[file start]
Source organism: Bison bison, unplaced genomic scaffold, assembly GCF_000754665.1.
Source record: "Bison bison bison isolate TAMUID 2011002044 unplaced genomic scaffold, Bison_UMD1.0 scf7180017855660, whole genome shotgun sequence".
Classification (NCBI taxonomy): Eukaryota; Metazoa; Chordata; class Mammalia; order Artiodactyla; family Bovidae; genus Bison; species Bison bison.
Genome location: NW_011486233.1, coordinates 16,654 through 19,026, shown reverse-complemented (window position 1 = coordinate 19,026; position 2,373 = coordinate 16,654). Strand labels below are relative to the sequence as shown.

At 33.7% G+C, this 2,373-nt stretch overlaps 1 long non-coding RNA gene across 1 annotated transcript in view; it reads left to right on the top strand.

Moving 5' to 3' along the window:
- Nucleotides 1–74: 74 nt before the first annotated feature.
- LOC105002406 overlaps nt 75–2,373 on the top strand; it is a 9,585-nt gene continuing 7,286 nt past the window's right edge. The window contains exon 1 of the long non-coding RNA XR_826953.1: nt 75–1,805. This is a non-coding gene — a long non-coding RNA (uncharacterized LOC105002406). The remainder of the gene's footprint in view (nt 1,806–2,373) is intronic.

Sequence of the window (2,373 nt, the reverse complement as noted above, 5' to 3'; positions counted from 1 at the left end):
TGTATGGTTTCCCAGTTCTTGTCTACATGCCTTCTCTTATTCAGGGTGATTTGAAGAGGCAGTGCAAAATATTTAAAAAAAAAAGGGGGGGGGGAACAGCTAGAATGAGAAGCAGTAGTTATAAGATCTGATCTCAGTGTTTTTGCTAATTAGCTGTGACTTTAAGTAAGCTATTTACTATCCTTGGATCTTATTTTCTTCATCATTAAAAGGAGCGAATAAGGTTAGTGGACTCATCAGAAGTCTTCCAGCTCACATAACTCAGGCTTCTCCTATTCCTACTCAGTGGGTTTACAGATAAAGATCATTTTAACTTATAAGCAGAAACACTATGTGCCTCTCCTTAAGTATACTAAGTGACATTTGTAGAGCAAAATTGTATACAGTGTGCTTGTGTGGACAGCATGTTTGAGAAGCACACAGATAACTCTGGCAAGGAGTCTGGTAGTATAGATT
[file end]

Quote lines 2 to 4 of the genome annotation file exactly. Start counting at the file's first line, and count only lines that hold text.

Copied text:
Source record: "Bison bison bison isolate TAMUID 2011002044 unplaced genomic scaffold, Bison_UMD1.0 scf7180017855660, whole genome shotgun sequence".
Classification (NCBI taxonomy): Eukaryota; Metazoa; Chordata; class Mammalia; order Artiodactyla; family Bovidae; genus Bison; species Bison bison.
Genome location: NW_011486233.1, coordinates 16,654 through 19,026, shown reverse-complemented (window position 1 = coordinate 19,026; position 2,373 = coordinate 16,654). Strand labels below are relative to the sequence as shown.